• Watch the show from at least 500 feet away.
  • If you see unexploded fireworks, do not touch them. Move away from them and contact the fire or police department immediately.
nJoy Vision Fireworks Eye Safety blog story image of figures unsafely lighting firecrackers

Consumer Fireworks Safety

While many Americans are content to attend and observe professionally run, public fireworks displays, there is a concern that because many places may still be following COVID restrictions, there will be more consumer fireworks being purchased and set off.

Amateur fireworks displays are much more unpredictable and dangerous than professional pyrotechnic shows — and may be illegal in some state and county laws. Mortar-type fireworks and bottle rockets are the most common causes of firework injuries. Their trajectories aren’t easy to determine or control and can easily strike bystanders. 

If you do take part in or attend a consumer fireworks display, please follow these safety tips and precautions:

  • Wear protective eyewear while handling, lighting, standing near, or observing fireworks.
  • All fireworks should be set off in a clear area outdoors far away from houses and other buildings, dry leaves, grass, and other flammable materials.
  • Make sure viewers are a safe distance away before lighting any fireworks.
  • Do not let young children play with the fireworks. Make sure they refrain from running around or engaging in any horseplay. Don’t even let them play with sparklers. They may seem innocuous, but they burn at over 2,000 degrees Fahrenheit and were responsible for around 1,200 injuries in 2019.
  • Older children should only handle fireworks under close adult supervision.
  • When lighting a firework, make sure no part of your body is directly over the firework.
  • Do not point or throw a firework at anyone. Roman candle fights are among the most common causes of fireworks injuries.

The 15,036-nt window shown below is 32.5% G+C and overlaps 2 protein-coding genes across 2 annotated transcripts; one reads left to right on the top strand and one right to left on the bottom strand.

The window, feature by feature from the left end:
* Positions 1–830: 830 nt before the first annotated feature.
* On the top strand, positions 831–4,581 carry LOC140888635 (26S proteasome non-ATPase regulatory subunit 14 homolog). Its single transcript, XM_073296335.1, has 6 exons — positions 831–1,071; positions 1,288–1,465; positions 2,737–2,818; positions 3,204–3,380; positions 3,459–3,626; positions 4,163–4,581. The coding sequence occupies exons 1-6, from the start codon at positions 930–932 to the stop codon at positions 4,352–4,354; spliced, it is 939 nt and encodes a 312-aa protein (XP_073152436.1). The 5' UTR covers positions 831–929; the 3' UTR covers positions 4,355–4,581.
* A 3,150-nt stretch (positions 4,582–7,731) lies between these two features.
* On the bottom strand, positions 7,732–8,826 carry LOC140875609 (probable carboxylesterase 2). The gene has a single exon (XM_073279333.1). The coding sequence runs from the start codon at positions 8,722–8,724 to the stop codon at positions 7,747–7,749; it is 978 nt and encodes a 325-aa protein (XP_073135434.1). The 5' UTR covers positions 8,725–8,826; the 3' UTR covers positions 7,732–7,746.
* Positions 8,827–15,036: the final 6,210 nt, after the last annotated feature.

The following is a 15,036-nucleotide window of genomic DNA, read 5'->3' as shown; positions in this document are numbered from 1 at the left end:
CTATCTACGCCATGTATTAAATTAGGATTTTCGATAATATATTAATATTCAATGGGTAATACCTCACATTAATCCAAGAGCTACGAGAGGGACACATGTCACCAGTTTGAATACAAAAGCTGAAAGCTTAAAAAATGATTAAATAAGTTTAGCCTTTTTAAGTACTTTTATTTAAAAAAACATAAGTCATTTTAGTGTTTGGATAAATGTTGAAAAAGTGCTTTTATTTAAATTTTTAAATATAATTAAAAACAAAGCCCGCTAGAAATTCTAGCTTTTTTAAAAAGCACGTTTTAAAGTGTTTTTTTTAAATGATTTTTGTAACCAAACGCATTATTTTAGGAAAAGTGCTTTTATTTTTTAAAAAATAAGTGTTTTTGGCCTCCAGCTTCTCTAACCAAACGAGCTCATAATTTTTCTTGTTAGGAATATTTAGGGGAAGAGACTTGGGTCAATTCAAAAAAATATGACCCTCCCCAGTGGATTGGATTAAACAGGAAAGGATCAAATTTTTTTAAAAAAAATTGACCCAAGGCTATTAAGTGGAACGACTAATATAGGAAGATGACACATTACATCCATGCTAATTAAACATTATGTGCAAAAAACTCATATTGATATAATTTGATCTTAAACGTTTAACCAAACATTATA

• Never light fireworks in a container, especially glass or metal.
  • If a firework is a “dud” or doesn’t ignite, do not try to relight it. Keep a bucket of water handy to pour over “dud” fireworks and for emergencies. Soak “dud” fireworks and discard them properly.
  • Do not make or experiment with homemade fireworks. 
  • Read instructions and know the storage directions. Make sure fireworks are stored in a cool, dry environment. 
  • Keep unused fireworks far away from where fireworks are being lit.

Fun Alternatives to Consumer Fireworks

Fireworks are a wonder to behold and are a well-established tradition, but if there is no public firework show to attend near you this year, here are a few alternatives that could be as fun (or more), especially for children:

  • Glow sticks and glow-in-the-dark accessories. Easily found in toy and dollar stores, glow sticks and accessories come in a variety of colors and shapes. Put on some music in the backyard and have a dance party. 
  • Televised firework shows. Gather the family around with snacks and find a live broadcast of a big fireworks show, or edit together a compilation of the best fireworks shows you find on the internet.
  • Toy Fireworks Light Show Launchers. Browse online or visit a toy store for extremely cool fireworks light “launchers”. These are bazooka like toys that combine cool sound effects and light displays that emulate fireworks indoors. Issue a “fireworks light challenge” and let everyone take turns designing and “launching” their best firework shows.

This year, let’s work together to create new, safe traditions that are safer but still pleasing to the eyes!